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Help! Should I still drink milk?

Milk and cookies sure taste god. But several studies have questioned whether milk actually does a body good.
Milk and cookies sure taste god. But several studies have questioned whether milk actually does a body good.

Milk is a big beverage in a lot of households, especially those with kids. But is it time to change our dairy-swigging habits? Some recent studies say yes. 

Americans are drinking 37 percent less milk today than they did in 1970, according to a Washington Post blog that analyzed data from the U.S. Department of Agriculture.

Why? The Post points to several reasons:

More about those studies

This New York Times blog offers a rundown of recent analyses of the health benefits of milk. Reporter Aaron E. Carroll describes one study that was published in JAMA Pediatrics this year:

"Subjects were asked to report on how much milk they had consumed as teenagers, and then they were followed to see if that was associated with a reduced chance of hip fractures later in life. It wasn't."

He also breaks down a recent study in The BMJ that followed adults in Sweden, age 39 and older:

"Milk consumption as adults was associated with no protection for men, and an increased risk of fractures in women. It was also associated with an increased risk of death in both sexes.

This wasn’t a randomized controlled trial, and no one should assume causality here. But there’s no association with benefits, and a significant association with harms."

Carroll notes that the U.S. government has long backed efforts – like the Got Milk campaign - to increase dairy consumption at home and abroad.

Got Milk?

So, if milk isn't as beneficial as the government, nutritionists and our mothers once told us, should we still be drinking it?

If you don't have a milk intolerance or allergy, and you already drink it, "I think it's a positive part of a healthy diet," says Angela Zivkovic, an assistant professor in the UC Davis Department of Nutrition. "I haven't seen any convincing evidence that there's something about dairy that's unhealthful."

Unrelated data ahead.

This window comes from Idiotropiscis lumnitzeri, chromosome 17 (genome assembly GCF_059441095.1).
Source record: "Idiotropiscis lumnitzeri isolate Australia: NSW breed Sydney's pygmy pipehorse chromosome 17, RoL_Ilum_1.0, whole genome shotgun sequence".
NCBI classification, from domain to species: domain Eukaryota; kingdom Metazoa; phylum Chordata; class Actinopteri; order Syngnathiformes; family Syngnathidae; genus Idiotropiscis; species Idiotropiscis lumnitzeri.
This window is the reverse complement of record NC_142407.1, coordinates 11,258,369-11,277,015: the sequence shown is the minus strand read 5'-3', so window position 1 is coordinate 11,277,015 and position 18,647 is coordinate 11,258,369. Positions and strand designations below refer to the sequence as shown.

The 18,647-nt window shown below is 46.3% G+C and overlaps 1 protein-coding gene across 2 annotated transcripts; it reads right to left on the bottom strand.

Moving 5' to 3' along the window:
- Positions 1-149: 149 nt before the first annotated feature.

Full disclosure: Zivkovic's research has been funded by the California Dairy Research Foundation, which gets most of its financial support from the California Milk Advisory Board. Her current research is funded by the Dairy Research Institute, an arm of Dairy Management Inc.™, which promotes the industry nationally. 

Zivkovic says she finds flaws in some of the recent research, including the BMJ study: "It's really difficult for the public to differentiate between all these different studies and the quality of the results," she says.

Zivkovic says the data for the BMJ study were obtained by asking people to estimate their dairy intake via a questionnaire. This type of self-reported information might not be accurate, she says, especially since the study's male participants reported their dairy intake just once, in 1997, and the female subjects reported it twice, once between 1987 and 1990, and then again in 1997.

On the flip side, Zivkovic says there are recent studies that found health benefits of dairy - but received much less press.

As an example, she points to a study that came out this year in the American Journal of Clinical Nutrition, finding that dairy consumption was associated with a lower risk of Type 2 diabetes. In this study, researchers measured biomarkers of dairy fat intake, instead of relying on self-reported dietary intake data, which, she says, is a more reliable way of measuring dairy’s impact on health. 

Part of a healthy diet

So, back to the question: What to do about milk?

Linda Heller, manager of clinical nutrition services at Children's Hospital Los Angeles, says she encourages families to consume a variety of foods that are rich in calcium and Vitamin D. She recommends milk, as well as yogurt, cheese, dark green leafy vegetables and almonds, she says.

"There is little debate that calcium and Vitamin D are important dietary components to a healthy diet, and valuable for long-term health," Heller writes in an e-mail. "Encouraging families to offer low-fat dairy options and other calcium-rich foods will continue to be my practice."

She also has questions about the recent dairy studies. She writes:

"The research regarding the risks associated with milk consumption leaves me wondering if other factors such as physical activity, gender, size, age, medication, tobacco, alcohol and drug use, hormone levels and genetics were all controlled for in their investigation. We know that weight-bearing physical activity may play a far greater role in bone health than diet does, so recommendations surrounding physical activity remain a component to the guidance I offer."

What do you think of this milk research? Will recent studies have any impact on your - or your family's - dairy consumption? Tell us about it in the comments section below, or e-mail us at